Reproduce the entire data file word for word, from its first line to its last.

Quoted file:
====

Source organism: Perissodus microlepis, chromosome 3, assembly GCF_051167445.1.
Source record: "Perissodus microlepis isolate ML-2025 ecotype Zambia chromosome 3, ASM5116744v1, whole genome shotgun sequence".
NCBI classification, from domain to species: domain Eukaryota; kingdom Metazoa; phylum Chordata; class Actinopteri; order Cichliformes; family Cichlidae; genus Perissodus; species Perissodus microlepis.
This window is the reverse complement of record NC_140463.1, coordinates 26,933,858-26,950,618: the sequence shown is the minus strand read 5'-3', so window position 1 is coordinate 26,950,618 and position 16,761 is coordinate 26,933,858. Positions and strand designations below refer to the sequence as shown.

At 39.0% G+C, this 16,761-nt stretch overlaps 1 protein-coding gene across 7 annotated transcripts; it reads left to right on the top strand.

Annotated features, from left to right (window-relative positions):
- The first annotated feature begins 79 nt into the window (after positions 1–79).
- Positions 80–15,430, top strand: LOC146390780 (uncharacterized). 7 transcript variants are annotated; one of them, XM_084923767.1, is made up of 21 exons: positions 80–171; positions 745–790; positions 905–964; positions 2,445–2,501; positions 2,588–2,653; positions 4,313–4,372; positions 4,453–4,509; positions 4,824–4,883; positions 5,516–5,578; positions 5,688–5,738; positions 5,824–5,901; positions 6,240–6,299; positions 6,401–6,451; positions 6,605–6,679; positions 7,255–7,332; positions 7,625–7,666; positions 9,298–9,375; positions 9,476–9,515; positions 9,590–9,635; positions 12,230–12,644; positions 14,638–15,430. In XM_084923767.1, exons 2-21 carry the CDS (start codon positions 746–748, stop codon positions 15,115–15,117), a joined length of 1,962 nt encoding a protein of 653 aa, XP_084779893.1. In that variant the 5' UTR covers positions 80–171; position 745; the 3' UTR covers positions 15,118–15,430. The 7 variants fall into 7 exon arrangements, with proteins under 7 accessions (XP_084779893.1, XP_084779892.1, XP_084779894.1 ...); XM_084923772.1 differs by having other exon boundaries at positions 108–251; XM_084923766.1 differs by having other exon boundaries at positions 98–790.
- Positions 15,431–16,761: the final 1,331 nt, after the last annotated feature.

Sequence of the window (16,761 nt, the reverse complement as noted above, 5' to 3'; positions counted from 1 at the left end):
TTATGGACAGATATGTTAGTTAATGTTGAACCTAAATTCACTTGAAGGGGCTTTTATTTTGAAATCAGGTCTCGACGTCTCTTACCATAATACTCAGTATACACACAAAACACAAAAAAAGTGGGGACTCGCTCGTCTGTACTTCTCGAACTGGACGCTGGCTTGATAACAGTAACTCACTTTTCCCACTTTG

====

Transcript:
Source organism: Perissodus microlepis, chromosome 3, assembly GCF_051167445.1.
Source record: "Perissodus microlepis isolate ML-2025 ecotype Zambia chromosome 3, ASM5116744v1, whole genome shotgun sequence".
NCBI classification, from domain to species: domain Eukaryota; kingdom Metazoa; phylum Chordata; class Actinopteri; order Cichliformes; family Cichlidae; genus Perissodus; species Perissodus microlepis.
This window is the reverse complement of record NC_140463.1, coordinates 26,933,858-26,950,618: the sequence shown is the minus strand read 5'-3', so window position 1 is coordinate 26,950,618 and position 16,761 is coordinate 26,933,858. Positions and strand designations below refer to the sequence as shown.

At 39.0% G+C, this 16,761-nt stretch overlaps 1 protein-coding gene across 7 annotated transcripts; it reads left to right on the top strand.

Annotated features, from left to right (window-relative positions):
- The first annotated feature begins 79 nt into the window (after positions 1–79).
- Positions 80–15,430, top strand: LOC146390780 (uncharacterized). 7 transcript variants are annotated; one of them, XM_084923767.1, is made up of 21 exons: positions 80–171; positions 745–790; positions 905–964; positions 2,445–2,501; positions 2,588–2,653; positions 4,313–4,372; positions 4,453–4,509; positions 4,824–4,883; positions 5,516–5,578; positions 5,688–5,738; positions 5,824–5,901; positions 6,240–6,299; positions 6,401–6,451; positions 6,605–6,679; positions 7,255–7,332; positions 7,625–7,666; positions 9,298–9,375; positions 9,476–9,515; positions 9,590–9,635; positions 12,230–12,644; positions 14,638–15,430. In XM_084923767.1, exons 2-21 carry the CDS (start codon positions 746–748, stop codon positions 15,115–15,117), a joined length of 1,962 nt encoding a protein of 653 aa, XP_084779893.1. In that variant the 5' UTR covers positions 80–171; position 745; the 3' UTR covers positions 15,118–15,430. The 7 variants fall into 7 exon arrangements, with proteins under 7 accessions (XP_084779893.1, XP_084779892.1, XP_084779894.1 ...); XM_084923772.1 differs by having other exon boundaries at positions 108–251; XM_084923766.1 differs by having other exon boundaries at positions 98–790.
- Positions 15,431–16,761: the final 1,331 nt, after the last annotated feature.

Sequence of the window (16,761 nt, the reverse complement as noted above, 5' to 3'; positions counted from 1 at the left end):
TTATGGACAGATATGTTAGTTAATGTTGAACCTAAATTCACTTGAAGGGGCTTTTATTTTGAAATCAGGTCTCGACGTCTCTTACCATAATACTCAGTATACACACAAAACACAAAAAAAGTGGGGACTCGCTCGTCTGTACTTCTCGAACTGGACGCTGGCTTGATAACAGTAACTCACTTTTCCCACTTTG